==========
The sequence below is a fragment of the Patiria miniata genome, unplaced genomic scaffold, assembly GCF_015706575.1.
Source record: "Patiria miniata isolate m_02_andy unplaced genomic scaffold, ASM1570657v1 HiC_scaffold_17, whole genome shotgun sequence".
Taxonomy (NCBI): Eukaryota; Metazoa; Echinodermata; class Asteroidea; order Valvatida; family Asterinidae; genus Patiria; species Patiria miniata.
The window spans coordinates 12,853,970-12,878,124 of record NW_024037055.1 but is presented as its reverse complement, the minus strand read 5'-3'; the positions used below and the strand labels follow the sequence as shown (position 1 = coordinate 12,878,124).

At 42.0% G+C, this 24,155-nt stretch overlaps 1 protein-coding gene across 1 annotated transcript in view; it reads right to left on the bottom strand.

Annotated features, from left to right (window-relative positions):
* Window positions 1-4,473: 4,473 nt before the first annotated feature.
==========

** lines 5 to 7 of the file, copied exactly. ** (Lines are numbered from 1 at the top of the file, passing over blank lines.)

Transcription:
At 42.0% G+C, this 24,155-nt stretch overlaps 1 protein-coding gene across 1 annotated transcript in view; it reads right to left on the bottom strand.

Annotated features, from left to right (window-relative positions):
* Window positions 1-4,473: 4,473 nt before the first annotated feature.